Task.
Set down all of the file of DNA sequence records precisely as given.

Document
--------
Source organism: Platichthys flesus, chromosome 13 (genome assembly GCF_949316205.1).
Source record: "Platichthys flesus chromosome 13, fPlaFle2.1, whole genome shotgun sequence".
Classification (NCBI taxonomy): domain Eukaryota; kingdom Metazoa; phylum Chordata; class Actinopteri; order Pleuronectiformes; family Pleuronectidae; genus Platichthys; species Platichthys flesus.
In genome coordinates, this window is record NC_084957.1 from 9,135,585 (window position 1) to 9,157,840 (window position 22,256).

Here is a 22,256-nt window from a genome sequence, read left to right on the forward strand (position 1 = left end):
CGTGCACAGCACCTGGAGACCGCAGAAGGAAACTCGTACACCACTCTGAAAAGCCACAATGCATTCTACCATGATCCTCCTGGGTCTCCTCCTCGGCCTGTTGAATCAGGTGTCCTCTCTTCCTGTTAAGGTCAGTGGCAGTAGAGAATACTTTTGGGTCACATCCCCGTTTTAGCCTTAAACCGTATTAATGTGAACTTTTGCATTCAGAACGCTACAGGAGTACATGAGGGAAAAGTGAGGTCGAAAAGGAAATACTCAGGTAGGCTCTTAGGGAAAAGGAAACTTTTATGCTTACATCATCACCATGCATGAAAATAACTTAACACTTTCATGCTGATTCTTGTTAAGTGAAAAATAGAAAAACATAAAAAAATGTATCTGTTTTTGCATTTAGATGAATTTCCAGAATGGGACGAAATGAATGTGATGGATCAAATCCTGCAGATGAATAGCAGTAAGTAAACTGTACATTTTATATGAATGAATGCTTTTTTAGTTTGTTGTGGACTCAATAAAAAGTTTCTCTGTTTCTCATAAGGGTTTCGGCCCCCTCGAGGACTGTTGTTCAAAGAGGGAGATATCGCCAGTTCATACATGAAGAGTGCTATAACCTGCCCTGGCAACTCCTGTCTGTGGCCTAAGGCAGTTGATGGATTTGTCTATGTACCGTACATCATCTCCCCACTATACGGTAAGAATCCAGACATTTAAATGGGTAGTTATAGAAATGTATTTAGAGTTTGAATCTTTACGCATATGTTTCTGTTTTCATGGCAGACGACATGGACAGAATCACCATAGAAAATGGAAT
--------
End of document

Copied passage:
Source organism: Platichthys flesus, chromosome 13 (genome assembly GCF_949316205.1).
Source record: "Platichthys flesus chromosome 13, fPlaFle2.1, whole genome shotgun sequence".
Classification (NCBI taxonomy): domain Eukaryota; kingdom Metazoa; phylum Chordata; class Actinopteri; order Pleuronectiformes; family Pleuronectidae; genus Platichthys; species Platichthys flesus.
In genome coordinates, this window is record NC_084957.1 from 9,135,585 (window position 1) to 9,157,840 (window position 22,256).

Here is a 22,256-nt window from a genome sequence, read left to right on the forward strand (position 1 = left end):
CGTGCACAGCACCTGGAGACCGCAGAAGGAAACTCGTACACCACTCTGAAAAGCCACAATGCATTCTACCATGATCCTCCTGGGTCTCCTCCTCGGCCTGTTGAATCAGGTGTCCTCTCTTCCTGTTAAGGTCAGTGGCAGTAGAGAATACTTTTGGGTCACATCCCCGTTTTAGCCTTAAACCGTATTAATGTGAACTTTTGCATTCAGAACGCTACAGGAGTACATGAGGGAAAAGTGAGGTCGAAAAGGAAATACTCAGGTAGGCTCTTAGGGAAAAGGAAACTTTTATGCTTACATCATCACCATGCATGAAAATAACTTAACACTTTCATGCTGATTCTTGTTAAGTGAAAAATAGAAAAACATAAAAAAATGTATCTGTTTTTGCATTTAGATGAATTTCCAGAATGGGACGAAATGAATGTGATGGATCAAATCCTGCAGATGAATAGCAGTAAGTAAACTGTACATTTTATATGAATGAATGCTTTTTTAGTTTGTTGTGGACTCAATAAAAAGTTTCTCTGTTTCTCATAAGGGTTTCGGCCCCCTCGAGGACTGTTGTTCAAAGAGGGAGATATCGCCAGTTCATACATGAAGAGTGCTATAACCTGCCCTGGCAACTCCTGTCTGTGGCCTAAGGCAGTTGATGGATTTGTCTATGTACCGTACATCATCTCCCCACTATACGGTAAGAATCCAGACATTTAAATGGGTAGTTATAGAAATGTATTTAGAGTTTGAATCTTTACGCATATGTTTCTGTTTTCATGGCAGACGACATGGACAGAATCACCATAGAAAATGGAAT